For the last week or so I’ve had lots of happy, sweet, festive things to work on. It is a lovely thing that I hear from women who had my caketopper birds for their wedding and would like a little bird for their child and so I’ve been making special birds for little girls. Two were for a birthday cake and had fancy party hats.
I had so much fun making the hats. I love mini and I love crepe paper – it is magic stuff. I’m working on a little girl size version of the paper feather crown and I’ll share the instructions for that soon – everybody needs a feather crown.
I designed a new cake topper over the summer: Flamingos in Love.
I painted miles of crepe paper in very particular shades of pink and coral.
They are available in my shop now as well as at BHLDN. I’m also thinking of putting a “make it your self” kit together for these – what do you think?
I loved working with crepe paper and I’ve got something else for the cute department in the works – here are a couple sneak peeks:
I finished several special orders for cake topper birds in the past couple weeks and I’m working on more this week as well as something brand new in the cake topper department that I’ll share soon I hope – I’m still missing an essential detail. Here are a couple photos of last week’s finished sets:
Some fancy fascinators and boutonnieres :
And a family! Everybody is going to be on the cake – pretty sweet.
I am. And getting rid of things. And rearranging. This is my newly appointed button drawer:
It was formerly my “drop in anything I don’t know what to do with and then never open again” drawer. I dumped it out and found a tiny hand-full of things I might actually need someday. It’s perfect for buttons and much better than searching in a bunch of jars and boxes and bags. Now that my buttons are all organized and in one place I’ll probably be a millionaire by the end of the week.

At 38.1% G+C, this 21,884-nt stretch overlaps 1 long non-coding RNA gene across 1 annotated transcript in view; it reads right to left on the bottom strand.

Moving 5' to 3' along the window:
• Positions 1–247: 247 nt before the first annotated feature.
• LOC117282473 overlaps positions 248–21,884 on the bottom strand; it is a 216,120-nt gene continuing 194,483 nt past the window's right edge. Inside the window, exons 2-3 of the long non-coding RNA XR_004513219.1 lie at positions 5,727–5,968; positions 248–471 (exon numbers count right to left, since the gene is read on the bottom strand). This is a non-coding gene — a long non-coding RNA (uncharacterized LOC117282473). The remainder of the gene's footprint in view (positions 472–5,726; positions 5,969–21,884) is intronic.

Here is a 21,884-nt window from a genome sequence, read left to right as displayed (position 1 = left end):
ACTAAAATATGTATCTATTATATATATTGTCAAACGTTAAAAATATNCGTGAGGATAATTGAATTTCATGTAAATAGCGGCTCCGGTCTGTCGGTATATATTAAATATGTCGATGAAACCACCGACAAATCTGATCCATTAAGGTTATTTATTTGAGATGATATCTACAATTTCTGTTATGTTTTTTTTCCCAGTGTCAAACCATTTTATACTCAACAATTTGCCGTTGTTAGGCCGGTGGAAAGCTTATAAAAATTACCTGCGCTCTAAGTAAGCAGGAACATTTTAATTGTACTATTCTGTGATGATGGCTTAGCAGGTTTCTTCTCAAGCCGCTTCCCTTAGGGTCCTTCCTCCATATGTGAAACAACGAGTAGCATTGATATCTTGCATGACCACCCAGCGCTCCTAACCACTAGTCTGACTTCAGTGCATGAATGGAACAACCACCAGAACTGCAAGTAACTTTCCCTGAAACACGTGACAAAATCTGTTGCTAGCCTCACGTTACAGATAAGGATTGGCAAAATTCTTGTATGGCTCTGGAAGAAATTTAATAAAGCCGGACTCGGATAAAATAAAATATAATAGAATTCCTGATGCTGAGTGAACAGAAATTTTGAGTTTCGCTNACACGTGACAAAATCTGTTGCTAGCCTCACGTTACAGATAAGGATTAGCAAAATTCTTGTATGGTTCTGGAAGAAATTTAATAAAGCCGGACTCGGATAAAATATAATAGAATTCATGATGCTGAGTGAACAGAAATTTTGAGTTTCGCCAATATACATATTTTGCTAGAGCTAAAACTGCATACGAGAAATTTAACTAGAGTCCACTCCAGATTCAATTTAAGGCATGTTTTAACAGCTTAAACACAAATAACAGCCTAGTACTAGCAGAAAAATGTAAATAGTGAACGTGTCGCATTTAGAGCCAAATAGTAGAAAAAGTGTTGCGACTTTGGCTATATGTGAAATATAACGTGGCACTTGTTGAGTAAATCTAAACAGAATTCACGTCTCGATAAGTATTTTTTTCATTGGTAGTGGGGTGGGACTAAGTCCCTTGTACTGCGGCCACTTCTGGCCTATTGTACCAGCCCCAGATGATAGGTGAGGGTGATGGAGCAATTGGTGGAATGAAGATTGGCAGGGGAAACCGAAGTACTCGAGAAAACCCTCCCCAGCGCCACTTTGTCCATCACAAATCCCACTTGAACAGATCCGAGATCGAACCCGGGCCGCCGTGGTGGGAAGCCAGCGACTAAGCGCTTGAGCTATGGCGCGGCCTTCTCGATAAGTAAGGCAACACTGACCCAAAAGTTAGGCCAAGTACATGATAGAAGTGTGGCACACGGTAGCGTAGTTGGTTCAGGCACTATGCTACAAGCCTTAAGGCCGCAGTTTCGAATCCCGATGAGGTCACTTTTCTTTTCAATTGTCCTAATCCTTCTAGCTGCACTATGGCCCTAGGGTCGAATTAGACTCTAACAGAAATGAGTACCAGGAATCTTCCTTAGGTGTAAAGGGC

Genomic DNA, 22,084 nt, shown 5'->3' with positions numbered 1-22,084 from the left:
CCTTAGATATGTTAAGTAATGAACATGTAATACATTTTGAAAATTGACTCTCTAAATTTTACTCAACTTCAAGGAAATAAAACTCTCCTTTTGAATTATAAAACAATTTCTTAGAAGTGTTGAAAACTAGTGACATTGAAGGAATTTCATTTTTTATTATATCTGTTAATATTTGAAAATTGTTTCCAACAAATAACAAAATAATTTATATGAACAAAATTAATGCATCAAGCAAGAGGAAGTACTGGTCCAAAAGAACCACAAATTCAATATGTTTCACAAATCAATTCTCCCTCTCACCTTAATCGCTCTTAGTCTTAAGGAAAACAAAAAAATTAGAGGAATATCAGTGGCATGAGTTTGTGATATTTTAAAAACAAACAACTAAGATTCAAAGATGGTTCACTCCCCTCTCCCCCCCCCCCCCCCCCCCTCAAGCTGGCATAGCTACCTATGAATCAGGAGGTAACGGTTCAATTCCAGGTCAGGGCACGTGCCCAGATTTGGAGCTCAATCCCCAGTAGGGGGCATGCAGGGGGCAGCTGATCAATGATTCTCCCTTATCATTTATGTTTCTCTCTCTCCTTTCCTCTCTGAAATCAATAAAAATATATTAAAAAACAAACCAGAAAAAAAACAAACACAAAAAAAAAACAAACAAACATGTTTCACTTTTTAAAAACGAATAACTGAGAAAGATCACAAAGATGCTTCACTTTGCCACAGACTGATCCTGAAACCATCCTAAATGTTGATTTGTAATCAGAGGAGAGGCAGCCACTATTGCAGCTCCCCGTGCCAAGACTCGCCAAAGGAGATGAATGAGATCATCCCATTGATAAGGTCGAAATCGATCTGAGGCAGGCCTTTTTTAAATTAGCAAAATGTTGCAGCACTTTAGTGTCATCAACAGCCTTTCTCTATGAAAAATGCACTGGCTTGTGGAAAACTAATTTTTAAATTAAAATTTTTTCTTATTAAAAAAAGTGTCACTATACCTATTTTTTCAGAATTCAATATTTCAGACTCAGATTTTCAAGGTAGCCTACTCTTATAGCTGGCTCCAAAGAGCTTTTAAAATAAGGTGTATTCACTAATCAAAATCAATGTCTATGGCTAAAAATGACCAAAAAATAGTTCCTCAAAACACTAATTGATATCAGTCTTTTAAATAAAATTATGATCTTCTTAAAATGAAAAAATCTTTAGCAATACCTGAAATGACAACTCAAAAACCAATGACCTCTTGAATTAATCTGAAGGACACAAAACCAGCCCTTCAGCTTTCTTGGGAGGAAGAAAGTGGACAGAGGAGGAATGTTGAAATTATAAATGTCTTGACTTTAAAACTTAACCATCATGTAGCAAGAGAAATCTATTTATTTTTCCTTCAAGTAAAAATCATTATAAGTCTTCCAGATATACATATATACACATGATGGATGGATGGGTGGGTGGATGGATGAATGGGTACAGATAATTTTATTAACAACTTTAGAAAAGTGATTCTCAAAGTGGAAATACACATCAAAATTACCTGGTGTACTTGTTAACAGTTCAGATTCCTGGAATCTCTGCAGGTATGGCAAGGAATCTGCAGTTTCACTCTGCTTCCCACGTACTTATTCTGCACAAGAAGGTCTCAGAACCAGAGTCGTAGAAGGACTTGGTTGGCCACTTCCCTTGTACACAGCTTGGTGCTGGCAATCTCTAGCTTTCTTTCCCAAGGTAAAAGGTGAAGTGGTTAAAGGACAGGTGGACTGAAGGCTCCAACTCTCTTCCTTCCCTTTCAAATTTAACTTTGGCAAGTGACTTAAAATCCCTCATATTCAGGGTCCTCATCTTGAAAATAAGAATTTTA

I’ve also been working on some special caketopper bird orders. This is the world’s tiniest garrison cap (airforce).
And the world’s tiniest boutonniere.
And a very fancy fascinator for his girl.
I spent the larger part of the day packing and shipping things – that will occupy about half of tomorrow too. I secretly enjoy it.
Today was mostly birds and tomorrow larger things – ships. Later this week I’ll post my very inexpensive but effective method for shipping large -ish fragile things – so check back if that’s of interest.
And just for fun – a caption contest! A while back Lisa of a thread from the edge suggested a caption contest. I think it’s a brilliant suggestion and if you check out the comments to this post you can see some of her caption ideas – so funny and perfect. And a prize! A winner will be chosen by a yet to be determined method – either a vote or a panel of expert judges and the best caption gets their very own bundled up bird!
Everyone is welcome to participate – just create a caption for this photo and leave it in the comment section:
(you can click the image for a larger version if that helps you with your captioning)
A winner will be chosen next Wednesday 12/14.
This antique gown arrived a while ago. I think it’s Edwardian but it was definitely reworked at some point – it has fasteners and hardware and repairs that were added later. I guess it has had many lives.
The peach silk is almost all shattered, it’s torn, stained and many of the seams have let go but the gauze, sheer silk lining and lace are still strong. First I’m making a bird.
Two really – one from each lace and tulle sleeve. And maybe later today a little boat with gauzy sails and little peach silk flags.
Finished! snowflake and ashton
A wedding party in prospect park. Little birds all made from turn of the century dress maker’s scraps, bits of fabric that were never used and well stored for years and years so the wonderful little prints are bright and fresh and crisp.
I haven’t gone to the park to take pictures in a long time and it was lovely – today was a perfect day – sunny breezy and 80 degrees.
After the ceremony everyone walked down to the picnic house for blueberries, sunflower seeds and lemonade.
(Find the pattern to make your own little birds here.)